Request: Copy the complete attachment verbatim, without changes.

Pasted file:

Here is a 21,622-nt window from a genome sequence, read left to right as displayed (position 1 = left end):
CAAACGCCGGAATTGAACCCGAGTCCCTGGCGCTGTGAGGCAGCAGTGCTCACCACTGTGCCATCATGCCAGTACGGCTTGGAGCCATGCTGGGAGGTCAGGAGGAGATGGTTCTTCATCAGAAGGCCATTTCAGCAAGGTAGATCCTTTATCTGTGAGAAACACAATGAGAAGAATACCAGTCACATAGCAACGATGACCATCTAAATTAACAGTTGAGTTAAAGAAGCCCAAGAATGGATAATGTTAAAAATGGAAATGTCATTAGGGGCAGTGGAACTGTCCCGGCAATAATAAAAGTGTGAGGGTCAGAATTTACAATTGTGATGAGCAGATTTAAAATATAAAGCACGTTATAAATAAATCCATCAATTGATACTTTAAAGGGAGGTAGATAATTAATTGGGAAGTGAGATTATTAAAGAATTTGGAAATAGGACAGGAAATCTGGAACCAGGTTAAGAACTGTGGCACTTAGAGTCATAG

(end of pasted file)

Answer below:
Here is a 21,622-nt window from a genome sequence, read left to right as displayed (position 1 = left end):
CAAACGCCGGAATTGAACCCGAGTCCCTGGCGCTGTGAGGCAGCAGTGCTCACCACTGTGCCATCATGCCAGTACGGCTTGGAGCCATGCTGGGAGGTCAGGAGGAGATGGTTCTTCATCAGAAGGCCATTTCAGCAAGGTAGATCCTTTATCTGTGAGAAACACAATGAGAAGAATACCAGTCACATAGCAACGATGACCATCTAAATTAACAGTTGAGTTAAAGAAGCCCAAGAATGGATAATGTTAAAAATGGAAATGTCATTAGGGGCAGTGGAACTGTCCCGGCAATAATAAAAGTGTGAGGGTCAGAATTTACAATTGTGATGAGCAGATTTAAAATATAAAGCACGTTATAAATAAATCCATCAATTGATACTTTAAAGGGAGGTAGATAATTAATTGGGAAGTGAGATTATTAAAGAATTTGGAAATAGGACAGGAAATCTGGAACCAGGTTAAGAACTGTGGCACTTAGAGTCATAG